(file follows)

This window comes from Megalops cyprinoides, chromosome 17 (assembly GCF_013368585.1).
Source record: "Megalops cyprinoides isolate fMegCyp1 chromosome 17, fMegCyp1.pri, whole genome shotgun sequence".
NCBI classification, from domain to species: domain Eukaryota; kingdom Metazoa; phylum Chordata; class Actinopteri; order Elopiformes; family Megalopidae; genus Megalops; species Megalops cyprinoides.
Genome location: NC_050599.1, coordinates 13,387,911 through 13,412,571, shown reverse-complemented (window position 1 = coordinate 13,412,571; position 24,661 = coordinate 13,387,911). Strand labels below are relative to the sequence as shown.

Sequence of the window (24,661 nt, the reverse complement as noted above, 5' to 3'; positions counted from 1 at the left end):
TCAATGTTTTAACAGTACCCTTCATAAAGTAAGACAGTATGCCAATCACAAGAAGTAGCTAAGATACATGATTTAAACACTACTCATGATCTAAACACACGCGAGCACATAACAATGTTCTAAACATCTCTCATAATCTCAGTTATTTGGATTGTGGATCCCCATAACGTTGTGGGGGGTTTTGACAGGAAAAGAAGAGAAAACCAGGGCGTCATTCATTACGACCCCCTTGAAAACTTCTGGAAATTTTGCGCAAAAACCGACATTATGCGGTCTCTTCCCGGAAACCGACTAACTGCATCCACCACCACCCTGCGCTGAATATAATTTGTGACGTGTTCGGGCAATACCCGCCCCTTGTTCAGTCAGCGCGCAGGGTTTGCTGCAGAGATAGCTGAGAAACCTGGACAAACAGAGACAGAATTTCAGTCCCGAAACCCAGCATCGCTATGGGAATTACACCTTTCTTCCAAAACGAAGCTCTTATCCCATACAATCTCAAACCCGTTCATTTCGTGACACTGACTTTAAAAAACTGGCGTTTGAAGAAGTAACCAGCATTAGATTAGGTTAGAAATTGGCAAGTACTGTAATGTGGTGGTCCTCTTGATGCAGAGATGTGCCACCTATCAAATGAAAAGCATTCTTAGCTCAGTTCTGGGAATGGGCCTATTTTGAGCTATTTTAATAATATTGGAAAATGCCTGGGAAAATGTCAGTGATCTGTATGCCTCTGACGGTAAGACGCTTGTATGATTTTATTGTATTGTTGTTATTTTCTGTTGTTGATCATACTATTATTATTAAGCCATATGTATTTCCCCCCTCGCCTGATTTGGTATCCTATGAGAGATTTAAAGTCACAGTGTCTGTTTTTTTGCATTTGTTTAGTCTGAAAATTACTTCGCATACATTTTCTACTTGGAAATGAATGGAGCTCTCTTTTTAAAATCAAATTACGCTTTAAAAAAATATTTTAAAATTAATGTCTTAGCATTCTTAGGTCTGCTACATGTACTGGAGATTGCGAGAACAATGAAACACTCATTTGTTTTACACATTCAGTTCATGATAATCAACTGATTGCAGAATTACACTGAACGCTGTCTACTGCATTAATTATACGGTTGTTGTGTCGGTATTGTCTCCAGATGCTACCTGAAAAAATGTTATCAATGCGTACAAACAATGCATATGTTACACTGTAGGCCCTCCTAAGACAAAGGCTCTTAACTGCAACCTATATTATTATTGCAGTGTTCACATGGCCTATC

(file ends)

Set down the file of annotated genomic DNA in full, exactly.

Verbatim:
This window comes from Megalops cyprinoides, chromosome 17 (assembly GCF_013368585.1).
Source record: "Megalops cyprinoides isolate fMegCyp1 chromosome 17, fMegCyp1.pri, whole genome shotgun sequence".
NCBI classification, from domain to species: domain Eukaryota; kingdom Metazoa; phylum Chordata; class Actinopteri; order Elopiformes; family Megalopidae; genus Megalops; species Megalops cyprinoides.
Genome location: NC_050599.1, coordinates 13,387,911 through 13,412,571, shown reverse-complemented (window position 1 = coordinate 13,412,571; position 24,661 = coordinate 13,387,911). Strand labels below are relative to the sequence as shown.

Sequence of the window (24,661 nt, the reverse complement as noted above, 5' to 3'; positions counted from 1 at the left end):
TCAATGTTTTAACAGTACCCTTCATAAAGTAAGACAGTATGCCAATCACAAGAAGTAGCTAAGATACATGATTTAAACACTACTCATGATCTAAACACACGCGAGCACATAACAATGTTCTAAACATCTCTCATAATCTCAGTTATTTGGATTGTGGATCCCCATAACGTTGTGGGGGGTTTTGACAGGAAAAGAAGAGAAAACCAGGGCGTCATTCATTACGACCCCCTTGAAAACTTCTGGAAATTTTGCGCAAAAACCGACATTATGCGGTCTCTTCCCGGAAACCGACTAACTGCATCCACCACCACCCTGCGCTGAATATAATTTGTGACGTGTTCGGGCAATACCCGCCCCTTGTTCAGTCAGCGCGCAGGGTTTGCTGCAGAGATAGCTGAGAAACCTGGACAAACAGAGACAGAATTTCAGTCCCGAAACCCAGCATCGCTATGGGAATTACACCTTTCTTCCAAAACGAAGCTCTTATCCCATACAATCTCAAACCCGTTCATTTCGTGACACTGACTTTAAAAAACTGGCGTTTGAAGAAGTAACCAGCATTAGATTAGGTTAGAAATTGGCAAGTACTGTAATGTGGTGGTCCTCTTGATGCAGAGATGTGCCACCTATCAAATGAAAAGCATTCTTAGCTCAGTTCTGGGAATGGGCCTATTTTGAGCTATTTTAATAATATTGGAAAATGCCTGGGAAAATGTCAGTGATCTGTATGCCTCTGACGGTAAGACGCTTGTATGATTTTATTGTATTGTTGTTATTTTCTGTTGTTGATCATACTATTATTATTAAGCCATATGTATTTCCCCCCTCGCCTGATTTGGTATCCTATGAGAGATTTAAAGTCACAGTGTCTGTTTTTTTGCATTTGTTTAGTCTGAAAATTACTTCGCATACATTTTCTACTTGGAAATGAATGGAGCTCTCTTTTTAAAATCAAATTACGCTTTAAAAAAATATTTTAAAATTAATGTCTTAGCATTCTTAGGTCTGCTACATGTACTGGAGATTGCGAGAACAATGAAACACTCATTTGTTTTACACATTCAGTTCATGATAATCAACTGATTGCAGAATTACACTGAACGCTGTCTACTGCATTAATTATACGGTTGTTGTGTCGGTATTGTCTCCAGATGCTACCTGAAAAAATGTTATCAATGCGTACAAACAATGCATATGTTACACTGTAGGCCCTCCTAAGACAAAGGCTCTTAACTGCAACCTATATTATTATTGCAGTGTTCACATGGCCTATC